Tommy’s concept of withholding definition suggests that we can lessen our commitment to seeing and doing as we usually see and do. As we lessen our commitment to reinforcing the habitual, the invisible hand of expectation loosens its grip on us, and we are able to take in more information from the world around us. As we take in more, possibly going beyond what we expect to see and hear, we can come up with a more fitting way to interact. As I have been working to integrate the practice of withholding definition in my own life, I have seen my relationships with my family, friends, clients, and colleagues become richer and deeper. New solutions to problems show up, or sometimes something that I think is a problem turns out not to be.
If you are considering joining the training program, I can’t recommend it highly enough. In addition to Tommy’s rich and deep teaching, Debi Adams and Bob Lada also teach in the program every week. Debi and Bob are exceptional teachers, each with a unique style, and each bringing grace, humor, and different ways of finding the right word or touch to illuminate a difficult point. Other Boston area teachers come into the training on an approximately monthly basis, and guest teachers visit from around the country and around the world. In the training program, the principles and skills of the Alexander Technique are taught with an undergirding of Tommy’s deep humanism and compassion. Ideas such as looking for the beauty in each person, always striving to connect with
the person, rather than working with a particular body part or a problem, and looking beyond any restrictions to see and work with the potential, are all wonderful ways to approach the Alexander work – and to bring home.
Rachel teaches Pilates in Cambridge, Brookline, and Boston.
Tommy says, “people come into the training for one reason, and stay for another.” This certainly applies to me. I have acquired greater freedom as a singer, and more subtle tools as a voice teacher, and greater ease in what Ido; what one would expect in extensive work in the Alexander Technique.
The “other reason” has to do with shedding patterns of interference with me being who I am. Is it possible to change, and connect with one’s more authentic self when in their 50’s? Yes. Tommy’s training offers the gifts of patience, deep listening (on all levels; with hands, ears, heart) and acceptance. This is what I will strive to be able to do in my own teaching; to meet people where they are and to offer an open-ended invitation to make choices from a place of support and possibility. We can discover ourselves in these moments of transition, bringing us to know more deeply ourselves, and the people in our lives.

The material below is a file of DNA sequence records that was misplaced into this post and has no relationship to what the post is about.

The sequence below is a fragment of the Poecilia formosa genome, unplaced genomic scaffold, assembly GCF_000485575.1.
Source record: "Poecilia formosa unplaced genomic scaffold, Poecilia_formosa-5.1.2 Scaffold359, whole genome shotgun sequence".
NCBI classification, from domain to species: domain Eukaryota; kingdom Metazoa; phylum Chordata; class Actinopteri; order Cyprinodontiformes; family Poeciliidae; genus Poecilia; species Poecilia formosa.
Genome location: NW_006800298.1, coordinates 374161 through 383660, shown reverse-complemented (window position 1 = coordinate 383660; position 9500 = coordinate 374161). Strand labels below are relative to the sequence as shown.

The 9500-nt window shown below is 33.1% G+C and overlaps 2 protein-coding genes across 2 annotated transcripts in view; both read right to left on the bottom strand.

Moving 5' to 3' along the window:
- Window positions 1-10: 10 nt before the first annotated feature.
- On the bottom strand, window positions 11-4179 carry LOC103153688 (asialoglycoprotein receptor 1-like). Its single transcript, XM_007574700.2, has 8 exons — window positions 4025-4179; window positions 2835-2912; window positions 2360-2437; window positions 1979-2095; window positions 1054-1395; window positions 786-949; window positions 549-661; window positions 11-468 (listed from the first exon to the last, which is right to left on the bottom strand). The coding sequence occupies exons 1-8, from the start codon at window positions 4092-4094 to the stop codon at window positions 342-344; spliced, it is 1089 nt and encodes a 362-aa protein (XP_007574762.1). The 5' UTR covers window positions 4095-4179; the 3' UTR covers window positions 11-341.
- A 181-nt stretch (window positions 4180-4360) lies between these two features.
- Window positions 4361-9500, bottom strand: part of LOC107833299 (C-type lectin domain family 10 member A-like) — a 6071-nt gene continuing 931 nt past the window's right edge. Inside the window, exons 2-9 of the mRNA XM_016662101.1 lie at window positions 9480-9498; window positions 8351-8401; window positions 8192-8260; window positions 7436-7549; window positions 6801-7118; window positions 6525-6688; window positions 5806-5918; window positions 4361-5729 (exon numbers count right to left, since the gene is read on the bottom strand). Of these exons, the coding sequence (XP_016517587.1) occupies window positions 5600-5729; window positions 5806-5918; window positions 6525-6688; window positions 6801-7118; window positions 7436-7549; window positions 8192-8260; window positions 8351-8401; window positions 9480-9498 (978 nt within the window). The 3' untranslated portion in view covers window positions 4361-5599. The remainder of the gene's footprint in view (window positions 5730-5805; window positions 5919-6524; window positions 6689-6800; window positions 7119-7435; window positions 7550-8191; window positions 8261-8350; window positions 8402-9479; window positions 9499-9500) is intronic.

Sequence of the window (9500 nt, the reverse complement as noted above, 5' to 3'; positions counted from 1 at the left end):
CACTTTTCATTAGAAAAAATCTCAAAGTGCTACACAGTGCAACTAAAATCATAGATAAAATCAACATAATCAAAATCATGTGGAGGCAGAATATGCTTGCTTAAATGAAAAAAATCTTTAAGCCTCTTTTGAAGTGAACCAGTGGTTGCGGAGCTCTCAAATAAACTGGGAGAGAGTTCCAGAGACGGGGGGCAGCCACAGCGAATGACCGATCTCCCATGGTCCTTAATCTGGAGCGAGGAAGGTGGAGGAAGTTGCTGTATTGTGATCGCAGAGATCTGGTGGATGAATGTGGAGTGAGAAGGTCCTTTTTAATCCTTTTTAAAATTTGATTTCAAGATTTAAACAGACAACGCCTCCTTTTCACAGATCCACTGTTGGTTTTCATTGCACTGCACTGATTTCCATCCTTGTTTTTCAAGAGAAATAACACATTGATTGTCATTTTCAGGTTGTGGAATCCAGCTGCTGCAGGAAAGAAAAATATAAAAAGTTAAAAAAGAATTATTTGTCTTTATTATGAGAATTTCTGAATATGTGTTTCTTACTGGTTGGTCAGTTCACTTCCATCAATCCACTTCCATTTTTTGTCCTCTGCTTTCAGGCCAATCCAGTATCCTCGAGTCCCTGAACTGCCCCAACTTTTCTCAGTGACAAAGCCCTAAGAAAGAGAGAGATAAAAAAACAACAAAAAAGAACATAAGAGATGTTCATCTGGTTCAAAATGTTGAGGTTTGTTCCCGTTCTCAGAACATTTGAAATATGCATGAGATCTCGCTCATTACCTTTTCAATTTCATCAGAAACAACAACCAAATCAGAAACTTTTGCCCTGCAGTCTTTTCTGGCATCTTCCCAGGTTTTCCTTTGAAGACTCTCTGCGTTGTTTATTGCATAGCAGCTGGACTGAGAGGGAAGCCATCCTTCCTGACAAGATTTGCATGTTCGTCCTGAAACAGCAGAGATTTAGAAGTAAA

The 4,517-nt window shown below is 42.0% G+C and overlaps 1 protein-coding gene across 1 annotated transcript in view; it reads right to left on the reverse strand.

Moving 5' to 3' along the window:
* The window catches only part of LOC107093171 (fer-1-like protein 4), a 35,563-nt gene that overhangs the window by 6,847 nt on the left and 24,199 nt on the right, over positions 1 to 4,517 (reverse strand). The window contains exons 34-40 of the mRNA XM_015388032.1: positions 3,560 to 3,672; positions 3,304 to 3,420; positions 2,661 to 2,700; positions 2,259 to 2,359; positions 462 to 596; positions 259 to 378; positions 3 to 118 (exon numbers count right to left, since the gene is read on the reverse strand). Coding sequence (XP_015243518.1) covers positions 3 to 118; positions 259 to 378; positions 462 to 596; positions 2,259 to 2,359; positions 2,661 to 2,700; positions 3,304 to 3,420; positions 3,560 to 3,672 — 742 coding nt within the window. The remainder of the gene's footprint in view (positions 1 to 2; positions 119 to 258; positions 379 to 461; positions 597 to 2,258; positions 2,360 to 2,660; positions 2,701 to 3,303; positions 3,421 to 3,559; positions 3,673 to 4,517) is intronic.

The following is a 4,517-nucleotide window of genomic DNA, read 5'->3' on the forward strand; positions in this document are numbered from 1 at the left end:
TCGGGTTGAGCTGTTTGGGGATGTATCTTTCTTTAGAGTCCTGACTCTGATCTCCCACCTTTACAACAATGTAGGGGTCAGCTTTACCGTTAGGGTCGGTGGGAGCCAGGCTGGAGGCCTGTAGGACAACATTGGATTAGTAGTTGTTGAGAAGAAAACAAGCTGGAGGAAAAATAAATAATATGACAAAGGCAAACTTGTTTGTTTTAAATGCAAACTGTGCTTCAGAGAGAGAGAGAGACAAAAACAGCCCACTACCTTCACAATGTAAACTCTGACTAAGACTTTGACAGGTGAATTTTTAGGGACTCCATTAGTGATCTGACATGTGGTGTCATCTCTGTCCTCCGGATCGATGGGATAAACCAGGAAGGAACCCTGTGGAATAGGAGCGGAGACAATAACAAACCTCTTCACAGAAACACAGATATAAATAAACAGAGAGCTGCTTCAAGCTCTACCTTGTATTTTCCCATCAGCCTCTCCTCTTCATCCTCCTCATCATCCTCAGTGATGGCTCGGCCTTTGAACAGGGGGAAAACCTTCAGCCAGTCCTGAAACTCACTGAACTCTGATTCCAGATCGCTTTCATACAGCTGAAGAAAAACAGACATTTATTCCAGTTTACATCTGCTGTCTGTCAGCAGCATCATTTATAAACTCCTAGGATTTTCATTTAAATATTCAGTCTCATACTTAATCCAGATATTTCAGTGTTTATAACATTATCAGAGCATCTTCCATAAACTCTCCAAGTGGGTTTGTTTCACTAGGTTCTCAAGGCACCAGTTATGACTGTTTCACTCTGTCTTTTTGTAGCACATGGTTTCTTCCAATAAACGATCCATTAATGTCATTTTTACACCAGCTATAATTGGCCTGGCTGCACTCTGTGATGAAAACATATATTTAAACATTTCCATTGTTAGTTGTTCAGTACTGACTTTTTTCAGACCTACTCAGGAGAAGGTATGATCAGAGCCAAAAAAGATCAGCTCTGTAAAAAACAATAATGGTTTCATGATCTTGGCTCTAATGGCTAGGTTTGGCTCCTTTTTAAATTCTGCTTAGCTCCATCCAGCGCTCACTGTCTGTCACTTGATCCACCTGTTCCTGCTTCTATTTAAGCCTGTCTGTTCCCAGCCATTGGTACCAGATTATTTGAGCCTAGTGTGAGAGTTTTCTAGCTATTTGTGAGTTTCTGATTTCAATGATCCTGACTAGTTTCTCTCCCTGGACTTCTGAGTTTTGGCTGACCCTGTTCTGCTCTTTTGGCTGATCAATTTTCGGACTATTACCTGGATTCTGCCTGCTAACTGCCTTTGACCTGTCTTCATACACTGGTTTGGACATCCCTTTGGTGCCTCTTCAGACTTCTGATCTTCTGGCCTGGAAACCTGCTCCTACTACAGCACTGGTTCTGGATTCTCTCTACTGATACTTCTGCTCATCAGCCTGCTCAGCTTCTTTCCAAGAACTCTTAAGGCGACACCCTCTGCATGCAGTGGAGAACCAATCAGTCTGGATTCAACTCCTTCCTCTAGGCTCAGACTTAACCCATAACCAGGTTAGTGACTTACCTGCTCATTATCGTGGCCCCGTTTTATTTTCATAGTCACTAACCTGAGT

Sara Goldstein Gall
Voice Faculty at The Boston Conservatory
At the outset of my third year of training at the Alexander Technique Center in Cambridge, what I know is both immense and puny. The mystery of the Technique persists yet I have gained some indication that it works despite clumsy application and short experience. Three years, however, is not nearly long enough time to be an able teacher. I am in awe of (and grateful for) the patience and fierce faith of my teachers. My fellow trainees, modest to a fault, possess skills and experience I will never match; without their inspiration I would have despaired long ago, proving what Tommy Thompson has often said, that we are designed to help each other.
Tommy, who has taught the Alexander Technique for over 30 years, brings to his students an inkling of what F.M. Alexander, the founder of the Technique must have had in mind when he titled his first book, Man’s Supreme Inheritance,  though to date, alas, it is an legacy we have largely failed to win as a consequence of humanity’s unthinking dependence on habit.
Today I am closer to the better person of my heart than I was yesterday or a year ago and I know that there is so much more available to me than I ever thought. One day I hope to know enough to enable someone to walk across the floor like flowing water.